July 2019 – Telegraph Media informs the European Commission, the Supreme Judicial Council (SJC) and the Inspectorate with the SJC of yet another violation of free speech, this time carried out through the judicial system of the country. The newspapers Monitor and Telegraph have been sentenced for reporting the fact that the wife of the country’s most prominent judge, Lozan Panov, has a criminal record – something that is confirmed by the Ministry of Interior in court. She loses the case at the first-instance court, but at the higher level it is “randomly” assigned to Judge Krasimir Mazgalov, who is extremely close with Lozan Panov and some in the management of the grant-funded Bulgarian Judges Association. Mazgalov, who has dared to publicly slander Telegraph Media, refuses to recuse himself from the case and promptly whitewashes Mrs Panova’s criminal record.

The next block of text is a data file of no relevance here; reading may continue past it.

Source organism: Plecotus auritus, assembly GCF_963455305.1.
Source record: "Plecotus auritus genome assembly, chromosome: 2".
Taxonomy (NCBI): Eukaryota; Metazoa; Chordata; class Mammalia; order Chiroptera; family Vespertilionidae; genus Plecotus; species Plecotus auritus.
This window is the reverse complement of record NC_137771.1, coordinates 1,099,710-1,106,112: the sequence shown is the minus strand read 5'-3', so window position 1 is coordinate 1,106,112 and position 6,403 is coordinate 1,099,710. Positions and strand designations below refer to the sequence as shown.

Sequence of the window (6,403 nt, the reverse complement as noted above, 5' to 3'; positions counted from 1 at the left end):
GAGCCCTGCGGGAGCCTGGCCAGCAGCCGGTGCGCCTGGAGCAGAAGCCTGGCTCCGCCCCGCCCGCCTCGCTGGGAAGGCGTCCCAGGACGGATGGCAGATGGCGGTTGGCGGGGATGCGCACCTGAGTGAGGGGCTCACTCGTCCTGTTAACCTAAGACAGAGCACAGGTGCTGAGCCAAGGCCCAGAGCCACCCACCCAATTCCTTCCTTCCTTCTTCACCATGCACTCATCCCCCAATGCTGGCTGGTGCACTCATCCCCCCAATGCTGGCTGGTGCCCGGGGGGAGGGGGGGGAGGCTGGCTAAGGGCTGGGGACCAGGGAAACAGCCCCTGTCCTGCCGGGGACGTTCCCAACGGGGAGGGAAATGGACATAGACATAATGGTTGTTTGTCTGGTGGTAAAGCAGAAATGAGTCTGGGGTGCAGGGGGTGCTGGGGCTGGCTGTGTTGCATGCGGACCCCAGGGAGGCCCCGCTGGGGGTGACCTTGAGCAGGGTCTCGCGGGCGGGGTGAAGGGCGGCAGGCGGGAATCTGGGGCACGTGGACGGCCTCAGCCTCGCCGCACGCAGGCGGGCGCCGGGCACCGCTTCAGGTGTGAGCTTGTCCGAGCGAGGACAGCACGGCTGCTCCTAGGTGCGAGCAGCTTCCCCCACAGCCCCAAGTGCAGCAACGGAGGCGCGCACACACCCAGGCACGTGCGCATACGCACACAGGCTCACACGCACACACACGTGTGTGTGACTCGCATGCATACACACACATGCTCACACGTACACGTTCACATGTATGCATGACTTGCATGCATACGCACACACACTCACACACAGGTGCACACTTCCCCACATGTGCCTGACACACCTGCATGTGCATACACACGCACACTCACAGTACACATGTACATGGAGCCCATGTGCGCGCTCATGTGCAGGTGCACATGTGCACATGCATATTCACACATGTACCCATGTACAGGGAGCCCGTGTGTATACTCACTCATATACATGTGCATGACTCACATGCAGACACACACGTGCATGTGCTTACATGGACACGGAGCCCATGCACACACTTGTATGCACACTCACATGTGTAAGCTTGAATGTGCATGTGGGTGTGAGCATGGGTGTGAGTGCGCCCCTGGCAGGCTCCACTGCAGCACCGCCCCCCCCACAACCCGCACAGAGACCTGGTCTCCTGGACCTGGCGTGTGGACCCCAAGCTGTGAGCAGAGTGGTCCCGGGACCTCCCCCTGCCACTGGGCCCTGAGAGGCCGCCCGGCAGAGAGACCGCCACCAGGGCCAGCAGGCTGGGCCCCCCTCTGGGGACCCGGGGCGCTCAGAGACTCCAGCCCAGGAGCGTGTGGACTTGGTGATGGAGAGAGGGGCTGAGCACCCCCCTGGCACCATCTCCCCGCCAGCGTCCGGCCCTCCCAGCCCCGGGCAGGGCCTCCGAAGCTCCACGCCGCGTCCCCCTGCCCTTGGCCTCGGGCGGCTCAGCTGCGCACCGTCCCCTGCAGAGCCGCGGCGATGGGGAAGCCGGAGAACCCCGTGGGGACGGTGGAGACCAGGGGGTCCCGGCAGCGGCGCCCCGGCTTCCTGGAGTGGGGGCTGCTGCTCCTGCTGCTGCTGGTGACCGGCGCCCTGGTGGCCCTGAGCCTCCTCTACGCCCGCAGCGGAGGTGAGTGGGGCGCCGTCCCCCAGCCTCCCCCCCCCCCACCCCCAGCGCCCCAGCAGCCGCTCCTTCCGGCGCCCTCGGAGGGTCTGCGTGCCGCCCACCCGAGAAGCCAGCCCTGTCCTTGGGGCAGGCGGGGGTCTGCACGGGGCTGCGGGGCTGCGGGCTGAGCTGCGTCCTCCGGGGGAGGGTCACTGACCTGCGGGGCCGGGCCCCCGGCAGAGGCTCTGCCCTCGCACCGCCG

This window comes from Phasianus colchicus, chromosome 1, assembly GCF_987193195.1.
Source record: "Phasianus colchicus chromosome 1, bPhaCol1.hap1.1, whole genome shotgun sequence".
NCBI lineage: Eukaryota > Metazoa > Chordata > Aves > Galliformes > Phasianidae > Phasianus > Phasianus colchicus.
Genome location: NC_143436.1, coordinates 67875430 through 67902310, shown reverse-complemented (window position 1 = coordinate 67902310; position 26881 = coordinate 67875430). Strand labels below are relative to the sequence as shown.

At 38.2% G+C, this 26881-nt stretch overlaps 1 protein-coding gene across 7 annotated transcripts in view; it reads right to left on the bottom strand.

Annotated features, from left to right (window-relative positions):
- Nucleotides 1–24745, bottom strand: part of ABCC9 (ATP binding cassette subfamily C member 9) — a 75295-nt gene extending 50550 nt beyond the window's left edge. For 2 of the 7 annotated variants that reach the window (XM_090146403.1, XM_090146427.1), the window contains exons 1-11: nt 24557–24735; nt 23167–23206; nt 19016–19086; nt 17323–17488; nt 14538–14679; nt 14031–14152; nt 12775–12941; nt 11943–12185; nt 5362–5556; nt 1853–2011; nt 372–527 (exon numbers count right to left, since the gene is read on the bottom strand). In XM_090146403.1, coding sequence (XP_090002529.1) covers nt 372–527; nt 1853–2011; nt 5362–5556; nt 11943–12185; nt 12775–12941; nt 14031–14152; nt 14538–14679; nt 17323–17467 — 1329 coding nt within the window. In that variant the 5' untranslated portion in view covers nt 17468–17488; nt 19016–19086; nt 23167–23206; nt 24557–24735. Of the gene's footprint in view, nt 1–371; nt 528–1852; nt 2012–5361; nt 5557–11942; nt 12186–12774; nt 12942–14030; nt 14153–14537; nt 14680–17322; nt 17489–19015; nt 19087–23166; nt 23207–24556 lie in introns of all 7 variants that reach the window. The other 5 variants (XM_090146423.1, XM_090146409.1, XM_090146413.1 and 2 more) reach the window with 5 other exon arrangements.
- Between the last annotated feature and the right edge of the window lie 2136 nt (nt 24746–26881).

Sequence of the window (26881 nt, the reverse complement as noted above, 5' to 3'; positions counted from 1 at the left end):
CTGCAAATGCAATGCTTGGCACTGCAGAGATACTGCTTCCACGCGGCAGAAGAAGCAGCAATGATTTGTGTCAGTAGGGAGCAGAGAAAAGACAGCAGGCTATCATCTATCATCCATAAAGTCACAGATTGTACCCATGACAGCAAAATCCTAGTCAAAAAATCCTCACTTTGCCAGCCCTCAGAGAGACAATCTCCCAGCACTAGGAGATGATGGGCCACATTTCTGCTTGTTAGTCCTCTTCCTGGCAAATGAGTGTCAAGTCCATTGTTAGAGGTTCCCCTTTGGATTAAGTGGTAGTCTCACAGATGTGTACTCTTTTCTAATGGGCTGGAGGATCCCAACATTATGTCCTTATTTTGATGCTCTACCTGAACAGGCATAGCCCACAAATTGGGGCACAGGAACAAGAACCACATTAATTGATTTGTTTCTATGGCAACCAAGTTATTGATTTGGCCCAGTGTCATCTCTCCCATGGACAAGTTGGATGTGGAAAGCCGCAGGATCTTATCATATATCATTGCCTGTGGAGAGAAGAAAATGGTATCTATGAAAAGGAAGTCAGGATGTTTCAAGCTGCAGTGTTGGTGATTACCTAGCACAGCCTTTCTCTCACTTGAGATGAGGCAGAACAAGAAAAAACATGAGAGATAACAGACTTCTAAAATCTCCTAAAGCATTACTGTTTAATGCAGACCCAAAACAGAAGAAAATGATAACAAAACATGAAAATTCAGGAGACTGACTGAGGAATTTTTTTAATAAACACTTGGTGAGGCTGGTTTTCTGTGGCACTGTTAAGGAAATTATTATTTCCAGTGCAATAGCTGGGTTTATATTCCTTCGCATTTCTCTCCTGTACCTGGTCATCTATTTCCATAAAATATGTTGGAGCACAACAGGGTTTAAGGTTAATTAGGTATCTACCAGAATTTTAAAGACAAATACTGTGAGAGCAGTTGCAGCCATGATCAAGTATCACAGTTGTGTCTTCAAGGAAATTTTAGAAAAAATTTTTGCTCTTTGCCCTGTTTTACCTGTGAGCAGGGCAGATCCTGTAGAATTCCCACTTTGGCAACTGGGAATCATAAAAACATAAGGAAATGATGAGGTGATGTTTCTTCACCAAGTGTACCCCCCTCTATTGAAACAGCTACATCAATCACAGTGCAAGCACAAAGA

March 2020 – Slavi Angelov, chief editor of the weekly 168 Hours, is brutally assaulted by three men outside of his home in downtown Sofia. In the hours immediately following the beating, the investigators announce that the main theory they are working on is that the attack is connected to the journalist’s work. A month later their suspicions are confirmed after the perpetrators are arrested and revealed as three ultras who likely acted at the orders of a businessman hiding abroad.
Reporters Without Borders, which is very active in promoting theses in defence of the indicted oligarchs, are suspiciously quiet about all these violations.